Fingerpainting the Moon: mark making + portraits

I recently volunteered to help my son’s prechool class with a school-wide art project on self-portraits. Each child in the whole school is to make some sort of self-portrait which will be hung up on the walls in February. My son’s classroom is a mixed age room, ages 3-5, so the skill level range is huge! I found that some kids were very capable at drawing figures and some were still in the scribbling mode. I came up with a project that I hoped would allow each child to feel successful and just be creative. And I did not want to do anything that was too crafty, which was all I was finding for this age group when I firsted started searching for inspiration online at various kid art websites.

I came up with a mixed media project that included photography, of course! What else- that is what my own personal art work entails.

This past fall I went to NYC for one of my closest friend’s wedding. My husband and I took a stroll through Soho and Chinatown one day and I was struck by the “grandness” of the street art there. This particular wall became the inspiration for the self portrait project I am doing with the kiddos.


No, I did not have the preschoolers emulate graffiti. But what I did was focus on was mark making and color washes. I gave them oil pastels and told them to draw their hearts out- symbols, stick figures, shapes, scribbles, letters, numbers, etc. Whatever they wanted to do. And after that I gave them watercolor to paint over their marks. It was so fun to see their eyes widen as their original oil pastel drawings popped out from their paper once the watercolor went over it. I wish I could say that I gave a well thought out lesson on what wax-resist is- but remember, I was dealing with getting 23 squirmy 3-5 year olds to produce work! Maybe next time…

Making marks in and of itself a form of self-portraiture, just like one’s signature. It is such a pure form of an individual’s expression. One of my favorite quotes says:

No one else but you can make your marks. Listen to your bones. Speak with your spirit. Edit with your head. Live with your heart. – S.Holland

The teachers and I also had the kids come up with “I am ____” statements that helped me direct them with their paintings and later with their photographs. The hardest part of the painting was to get the kids to fill the entire page. Some would just want to draw one little thing and say “I’m done!” and I would be like, “No, no, no, keep going”.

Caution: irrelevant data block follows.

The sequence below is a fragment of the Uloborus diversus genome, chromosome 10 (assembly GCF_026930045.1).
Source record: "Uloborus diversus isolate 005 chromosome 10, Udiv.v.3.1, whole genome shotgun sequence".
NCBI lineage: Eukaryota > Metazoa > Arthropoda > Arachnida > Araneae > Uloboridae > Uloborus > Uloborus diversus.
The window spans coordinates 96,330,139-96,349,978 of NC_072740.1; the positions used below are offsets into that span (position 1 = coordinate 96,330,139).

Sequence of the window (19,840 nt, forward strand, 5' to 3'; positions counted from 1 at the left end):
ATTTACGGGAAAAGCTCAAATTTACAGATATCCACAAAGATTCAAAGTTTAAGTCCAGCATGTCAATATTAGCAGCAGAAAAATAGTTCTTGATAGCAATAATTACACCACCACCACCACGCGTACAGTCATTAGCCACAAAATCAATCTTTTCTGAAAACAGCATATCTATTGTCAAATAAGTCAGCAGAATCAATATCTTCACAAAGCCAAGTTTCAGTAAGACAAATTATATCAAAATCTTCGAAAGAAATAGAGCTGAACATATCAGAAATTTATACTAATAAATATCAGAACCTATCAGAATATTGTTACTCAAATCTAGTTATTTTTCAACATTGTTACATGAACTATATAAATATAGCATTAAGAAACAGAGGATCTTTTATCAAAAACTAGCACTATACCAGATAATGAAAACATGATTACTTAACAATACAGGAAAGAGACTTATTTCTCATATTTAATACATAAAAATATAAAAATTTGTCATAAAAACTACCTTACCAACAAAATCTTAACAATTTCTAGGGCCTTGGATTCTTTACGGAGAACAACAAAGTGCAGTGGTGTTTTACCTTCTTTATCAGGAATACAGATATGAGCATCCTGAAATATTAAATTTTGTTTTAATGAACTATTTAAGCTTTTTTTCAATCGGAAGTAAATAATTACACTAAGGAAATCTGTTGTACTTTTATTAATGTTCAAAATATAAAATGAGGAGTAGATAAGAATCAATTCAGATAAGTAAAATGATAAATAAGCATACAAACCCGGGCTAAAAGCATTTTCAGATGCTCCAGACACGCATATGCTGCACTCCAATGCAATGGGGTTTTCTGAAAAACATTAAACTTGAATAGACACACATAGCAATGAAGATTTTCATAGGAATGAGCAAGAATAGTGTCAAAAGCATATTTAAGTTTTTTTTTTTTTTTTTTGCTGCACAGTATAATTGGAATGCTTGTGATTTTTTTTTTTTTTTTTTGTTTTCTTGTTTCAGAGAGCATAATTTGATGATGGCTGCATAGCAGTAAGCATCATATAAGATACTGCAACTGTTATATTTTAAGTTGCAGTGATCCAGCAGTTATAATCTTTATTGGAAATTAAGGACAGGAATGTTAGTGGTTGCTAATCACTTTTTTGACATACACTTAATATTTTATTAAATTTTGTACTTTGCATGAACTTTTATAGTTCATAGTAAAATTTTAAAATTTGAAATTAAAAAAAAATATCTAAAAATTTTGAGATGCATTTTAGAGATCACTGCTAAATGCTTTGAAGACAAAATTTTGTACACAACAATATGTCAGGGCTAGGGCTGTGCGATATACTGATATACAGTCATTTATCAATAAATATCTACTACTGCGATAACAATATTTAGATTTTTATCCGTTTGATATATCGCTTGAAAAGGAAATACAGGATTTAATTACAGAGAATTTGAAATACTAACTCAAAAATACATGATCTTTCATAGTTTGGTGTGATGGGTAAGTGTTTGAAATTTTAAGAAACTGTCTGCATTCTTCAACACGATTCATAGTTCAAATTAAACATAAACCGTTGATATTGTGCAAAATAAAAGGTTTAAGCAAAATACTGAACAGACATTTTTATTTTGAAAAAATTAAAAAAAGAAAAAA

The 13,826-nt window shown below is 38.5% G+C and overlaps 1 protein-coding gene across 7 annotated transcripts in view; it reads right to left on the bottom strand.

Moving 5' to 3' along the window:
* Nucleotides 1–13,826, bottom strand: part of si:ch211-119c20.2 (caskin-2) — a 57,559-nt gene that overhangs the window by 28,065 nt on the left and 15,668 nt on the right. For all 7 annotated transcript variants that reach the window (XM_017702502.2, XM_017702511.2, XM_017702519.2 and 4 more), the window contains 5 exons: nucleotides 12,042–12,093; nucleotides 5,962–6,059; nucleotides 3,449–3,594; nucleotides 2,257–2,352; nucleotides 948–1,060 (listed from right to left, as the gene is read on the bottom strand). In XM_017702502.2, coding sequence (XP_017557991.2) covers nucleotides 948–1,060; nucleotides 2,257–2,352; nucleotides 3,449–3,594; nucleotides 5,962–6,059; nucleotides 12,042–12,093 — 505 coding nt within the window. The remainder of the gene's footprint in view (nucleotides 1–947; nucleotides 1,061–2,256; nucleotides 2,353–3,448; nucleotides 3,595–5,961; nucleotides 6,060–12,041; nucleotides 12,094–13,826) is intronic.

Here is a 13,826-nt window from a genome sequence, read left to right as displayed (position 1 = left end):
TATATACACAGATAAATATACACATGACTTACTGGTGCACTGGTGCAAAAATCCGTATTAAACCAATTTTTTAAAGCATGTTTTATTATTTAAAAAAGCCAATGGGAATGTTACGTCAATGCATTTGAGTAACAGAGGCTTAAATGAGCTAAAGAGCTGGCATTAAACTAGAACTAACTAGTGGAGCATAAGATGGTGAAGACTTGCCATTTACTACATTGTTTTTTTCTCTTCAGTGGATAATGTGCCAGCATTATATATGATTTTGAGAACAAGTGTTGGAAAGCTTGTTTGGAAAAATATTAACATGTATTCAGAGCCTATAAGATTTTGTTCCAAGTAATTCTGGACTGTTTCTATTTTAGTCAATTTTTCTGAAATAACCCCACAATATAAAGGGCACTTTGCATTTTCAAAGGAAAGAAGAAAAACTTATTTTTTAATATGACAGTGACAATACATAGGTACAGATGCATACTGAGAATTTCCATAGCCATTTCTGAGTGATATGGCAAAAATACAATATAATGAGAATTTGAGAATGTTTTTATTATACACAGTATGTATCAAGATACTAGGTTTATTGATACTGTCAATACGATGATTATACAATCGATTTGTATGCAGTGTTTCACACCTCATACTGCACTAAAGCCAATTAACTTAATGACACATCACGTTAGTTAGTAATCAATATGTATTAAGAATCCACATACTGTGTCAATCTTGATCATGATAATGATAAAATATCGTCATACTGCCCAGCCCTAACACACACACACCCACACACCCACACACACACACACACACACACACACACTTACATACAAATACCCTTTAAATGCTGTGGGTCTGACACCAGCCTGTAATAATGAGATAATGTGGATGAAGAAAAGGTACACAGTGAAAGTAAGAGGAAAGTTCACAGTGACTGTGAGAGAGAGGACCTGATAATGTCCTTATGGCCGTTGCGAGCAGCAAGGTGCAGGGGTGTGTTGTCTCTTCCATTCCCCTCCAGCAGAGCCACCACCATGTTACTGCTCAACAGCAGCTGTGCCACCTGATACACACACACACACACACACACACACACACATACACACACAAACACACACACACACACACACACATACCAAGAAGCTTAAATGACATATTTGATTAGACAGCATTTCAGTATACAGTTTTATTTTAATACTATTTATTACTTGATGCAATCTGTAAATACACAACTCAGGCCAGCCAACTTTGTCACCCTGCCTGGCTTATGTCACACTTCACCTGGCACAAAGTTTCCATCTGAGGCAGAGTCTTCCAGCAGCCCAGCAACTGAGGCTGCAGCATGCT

I won’t be posting photos of the finished projects because of permission issues, but I wanted to share the projects I did with my own kids and my nieces and nephews as practice runs before I went in the classroom. We had so much fun! And they were all very proud of their finished projects.

Noah, age 4
on the left side you can see his drawing of the Sears Tower or as he calls it “The Serious Tower”. He loves drawing the skyscrapers he sees living in Chicago.

My niece’s “I am” statement: “I am silly”
age 4
Whenever I look at this one, I smile remembering the silliness during the picture taking. I love her painting too.

“I am a dreamer”
age 8
I love this one, because this painting, the words, and the pose all give an accurate portrait of my niece.

age 3
I’ll never forget the look on my little nephew’s face when I held up his finished project, he looked so proud and had this little shy smile on his face!

age 6
As you can see, this nephew is very imaginative! He and I had a lot of fun doing the poses.

“I am curious”
age 8
We got some good giggles out of this one when we had the puppy coming out of her head. My niece and I both thought it was perfect, although it was totally unplanned!

“I like to make things”
age 8
We didn’t come up with “I Am” statement but, he does like to make things. He is very industrious and focused 8 year old. You can see all his tools he drew.

And last but not least, I did one of my little Grace
“I am crazy”
(her older cousins came up with her “I am” statement)